Work undertaken jointly by ARM, TSMC and Synopsys to implement advanced processor designs on TSMC’s 16FF+ process and the emerging N10, 10nm process has revealed the design and verification challenges of working at such dimensions, according to speakers at a Synopsys event at DAC last month.
Willy Chen, deputy director, design and technology platform, TSMC, said that the company had already done 20 product tape-outs using its 16nm finFET process, and expects to reach 50 by the end of this year.
Working on these designs has revealed issues in areas as diverse as IP design, place and route, fin-based placement, low VDD enablement, pin access and routability, accuracy of RC extraction, correlation between STA and Spice, and advanced EM rule support.
Chen took place and route as an example, pointing out that for finFET-based design, place and route tools need to be able to snap blocks to the fin grid for automated IP and macro placement.
He said TSMC has taped out a 10nm validator chip with a four-core ARM Cortex A57 processor and other circuits on board: “It’s an important step in a concurrent ecosystem bring-up.”
This work has shown that designers working at 10nm will have to do full colouring of their layouts, and develop a colouring strategy for the pins of library and macro IP. Place and route tools will need to work with tracks on predefined colours, be able to create access routes to coloured pins efficiently, and work with same/different-colour spacing rules.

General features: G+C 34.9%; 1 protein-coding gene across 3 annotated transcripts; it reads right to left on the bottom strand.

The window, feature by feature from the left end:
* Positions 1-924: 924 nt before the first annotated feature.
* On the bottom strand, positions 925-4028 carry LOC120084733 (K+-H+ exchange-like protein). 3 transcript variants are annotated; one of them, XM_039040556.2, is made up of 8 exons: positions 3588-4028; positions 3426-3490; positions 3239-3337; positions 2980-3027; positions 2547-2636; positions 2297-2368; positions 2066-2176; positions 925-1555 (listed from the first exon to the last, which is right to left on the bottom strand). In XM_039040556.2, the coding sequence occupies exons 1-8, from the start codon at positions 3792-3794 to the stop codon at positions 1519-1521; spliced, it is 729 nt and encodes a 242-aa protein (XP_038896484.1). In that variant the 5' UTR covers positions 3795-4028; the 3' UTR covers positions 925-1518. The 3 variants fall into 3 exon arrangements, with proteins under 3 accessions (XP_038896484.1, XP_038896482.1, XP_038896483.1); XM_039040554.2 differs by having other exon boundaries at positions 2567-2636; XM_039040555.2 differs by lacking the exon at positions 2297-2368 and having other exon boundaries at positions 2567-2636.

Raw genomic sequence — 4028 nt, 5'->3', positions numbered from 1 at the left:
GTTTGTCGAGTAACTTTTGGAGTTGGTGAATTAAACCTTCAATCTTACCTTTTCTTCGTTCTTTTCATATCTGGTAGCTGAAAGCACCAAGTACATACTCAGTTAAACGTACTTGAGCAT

Chen said that RC extraction, EM checking and DRC will also all need to become colour-aware.
A full-colour design flow for the N10 process is now ready for customers, according to Chen. One of the key aspects of the flow is the ability to promote key signals to higher layers automatically, to reduce resistance, a change from the previous approach which emphasised creating the shortest route through the metal stack.
“It’s an area in to which we put extra effort for N10,” said Chen.
Is it worth moving to the new process? Chen said that according to results so far, moving from N16 to N10 halves the area of the test chip, and offers 16% faster speed at 6% lower VDD.
Haroon Gauhar, principal design engineer, ARM, talked about the work his company has been doing on implementing a Cortex-A72 processor on the TSMC 16FF+ process. He said the processor achieved 3.5 times the performance of an A15 implemented on a 28nm planar process, or consumed 75% less energy for the same workload.
The 64bit A8 architecture processor, with four cores, a Mali GPU, CoreLink interconnect and 2Mbyte of cache, was implemented using an ARM Artisan 9-track cell library. To control power consumption, it uses regional clock-gating. Libraries are ULVT C20 throughout and ULVT C16 on the clock network.
Gauhar said among the challenges of implementing the design were making the right choice of 16FF+ libraries, VT classes and ratios. The higher Fmax of the design, targeted increase in power efficiency and generally rising design complexity also meant that his design team needed a 2 to 3x increase in productivity to keep up.